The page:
The elephants of Africa have have a fix on family values. They look out for their calves and each other. When an elephant dies, often from a bullet, the herd tries to raise the fallen animal; to lift it back on its feet; to make it whole again. They do not appear to understand death, these the largest and most glorious of land mammals.
They walk their young much as human families do, often the adults sheltering the young'uns between them. Soon there may be no African elephants left in the wild.
The great, kindly beasts are facing a holocaust. They are being slaughtered on an industrial scale by poachers for their ivory, which is fetching record prices in Asia. A similar extermination of the rhinoceros is taking place, but it is to the elephant that I feel an affiliation, an affiliation tinged with guilt.
My mother and one of her brothers hunted elephants in Rhodesia, now Zimbabwe, the 1920s. She was proud, and as time passed, a little ashamed of her hunting days. It may even have been that she liked to be thought of as a retired big game hunter and had never actually pulled the trigger. As elephant became more endangered, she clammed up.
My own sin is that in Kenya, at the Nairobi airport, I once bought a small ivory pendant for someone. It had a government certificate of guarantee that it was made of “old ivory” that had been taken – I find it hard to say harvested — when it was legal. I wanted to believe that and I did at the time, but I doubt it now. I wish, to my soul, that I had not bought it.
That piece of ivory, my mother and life in Zimbabwe all came back to me with pain when I learned of the latest, greatest, most ghastly slaughter of elephants – and, in the course of it, many other innocent creatures and maybe people, too – the poisoning with cyanide of the watering holes of 41 elephants. Cyanide is widely available in Zimbabwe, where it is used in gold mining.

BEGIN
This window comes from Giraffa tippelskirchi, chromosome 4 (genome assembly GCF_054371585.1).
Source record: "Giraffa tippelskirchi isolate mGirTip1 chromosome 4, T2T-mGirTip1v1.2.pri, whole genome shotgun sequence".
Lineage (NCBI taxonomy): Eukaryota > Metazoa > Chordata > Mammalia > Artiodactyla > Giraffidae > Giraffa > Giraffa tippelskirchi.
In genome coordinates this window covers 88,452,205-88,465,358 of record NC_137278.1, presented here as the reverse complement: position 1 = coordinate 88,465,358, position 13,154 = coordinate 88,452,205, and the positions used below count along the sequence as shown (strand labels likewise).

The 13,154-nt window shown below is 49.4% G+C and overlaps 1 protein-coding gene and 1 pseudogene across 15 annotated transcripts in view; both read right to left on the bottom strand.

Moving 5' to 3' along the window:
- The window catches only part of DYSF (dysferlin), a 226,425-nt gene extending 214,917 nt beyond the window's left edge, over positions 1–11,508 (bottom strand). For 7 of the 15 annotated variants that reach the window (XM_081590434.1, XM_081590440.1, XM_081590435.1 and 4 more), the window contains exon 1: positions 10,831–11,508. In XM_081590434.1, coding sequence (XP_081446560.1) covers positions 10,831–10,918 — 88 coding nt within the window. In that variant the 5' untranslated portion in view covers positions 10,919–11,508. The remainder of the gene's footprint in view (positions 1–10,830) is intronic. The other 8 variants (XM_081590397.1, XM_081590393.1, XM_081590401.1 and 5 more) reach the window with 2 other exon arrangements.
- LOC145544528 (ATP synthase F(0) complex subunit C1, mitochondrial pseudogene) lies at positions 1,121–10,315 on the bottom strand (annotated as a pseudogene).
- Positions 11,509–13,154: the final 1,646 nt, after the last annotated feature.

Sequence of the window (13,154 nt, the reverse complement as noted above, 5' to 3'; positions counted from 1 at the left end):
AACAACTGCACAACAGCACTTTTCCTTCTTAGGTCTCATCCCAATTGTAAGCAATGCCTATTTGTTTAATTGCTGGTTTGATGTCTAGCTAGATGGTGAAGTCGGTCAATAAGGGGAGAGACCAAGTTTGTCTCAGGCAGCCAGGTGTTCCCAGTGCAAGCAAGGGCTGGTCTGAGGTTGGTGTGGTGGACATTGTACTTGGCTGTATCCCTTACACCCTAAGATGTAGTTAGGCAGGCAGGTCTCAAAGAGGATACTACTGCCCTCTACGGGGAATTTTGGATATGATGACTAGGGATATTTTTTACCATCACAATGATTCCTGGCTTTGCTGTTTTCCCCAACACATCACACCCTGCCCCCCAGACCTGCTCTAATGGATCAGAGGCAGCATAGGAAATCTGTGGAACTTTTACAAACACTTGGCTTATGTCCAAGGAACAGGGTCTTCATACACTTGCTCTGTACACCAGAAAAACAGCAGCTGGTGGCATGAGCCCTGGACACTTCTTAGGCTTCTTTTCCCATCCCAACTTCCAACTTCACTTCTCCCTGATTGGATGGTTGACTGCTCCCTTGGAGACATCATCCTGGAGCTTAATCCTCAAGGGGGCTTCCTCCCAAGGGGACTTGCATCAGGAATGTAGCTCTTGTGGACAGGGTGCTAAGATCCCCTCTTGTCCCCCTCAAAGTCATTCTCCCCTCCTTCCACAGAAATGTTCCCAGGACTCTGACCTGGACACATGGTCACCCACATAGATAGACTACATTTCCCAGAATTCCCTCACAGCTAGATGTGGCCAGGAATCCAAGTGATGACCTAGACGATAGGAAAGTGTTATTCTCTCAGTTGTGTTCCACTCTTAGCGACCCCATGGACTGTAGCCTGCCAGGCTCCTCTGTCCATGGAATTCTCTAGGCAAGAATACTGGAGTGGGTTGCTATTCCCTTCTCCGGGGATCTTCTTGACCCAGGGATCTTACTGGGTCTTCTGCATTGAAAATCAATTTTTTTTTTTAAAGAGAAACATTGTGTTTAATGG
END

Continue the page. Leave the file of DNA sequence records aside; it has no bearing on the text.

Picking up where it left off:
It happened in the Hwange National Park southwestern Zimbabwe. There are photographs of the carcasses on the Web. They died horribly and, because of their size, probably slowly.
The thought of those magnificent animals, bellowing in pain, trying to save each other and writhing as the poison did its atrocious work has been with me for days. I cannot shake the horror of the holocaust in the bush.
There is a horror aplenty to go around, from Syria on down. But the gross indecency of the slaughter of the Zimbabwe elephants and the way it was done; cow and calf and bull alike going down in agony for money.
There is blame to go around for the elephants' poisoning outside of the lawlessness of Robert Mugabe's Zimbabwe. There is the unfettered trade for rhino horn — Didn't Viagra take care of that? I had hoped so. — and for the ivory used in jewelry and fine furniture. I have seen, in my youth, elephant tusks mounted just for show. And their feet, after treatment, used as indoor planters. Deadly decorations.
There is an international regime to intercept and prevent the looting of Africa but, like many international agreements, it is underfunded. It has also fallen prey to, of all things, sequestration on Capitol Hill.
The U.S. Fish and Wildlife Service mans the front lines in persuading other governments not to allow trade in ivory, rhino horn and other products from endangered species. Most importantly though, this small but critical corps fights the use of the United States as a transhipment point. Yet, according Daniel Ashe, writing in Scientific American, there are only 216 agents covering the global movement of animal contraband and there are 63 vacancies that cannot be filled because of budget sequestration.
I wonder if any members of Congress can hear, in the far recesses,of their minds, the ghostly trumpeting of 41 beautiful giants as they go down to cyanide poisoning? I can, and I always will. — For the Hearst-New York Times Syndicate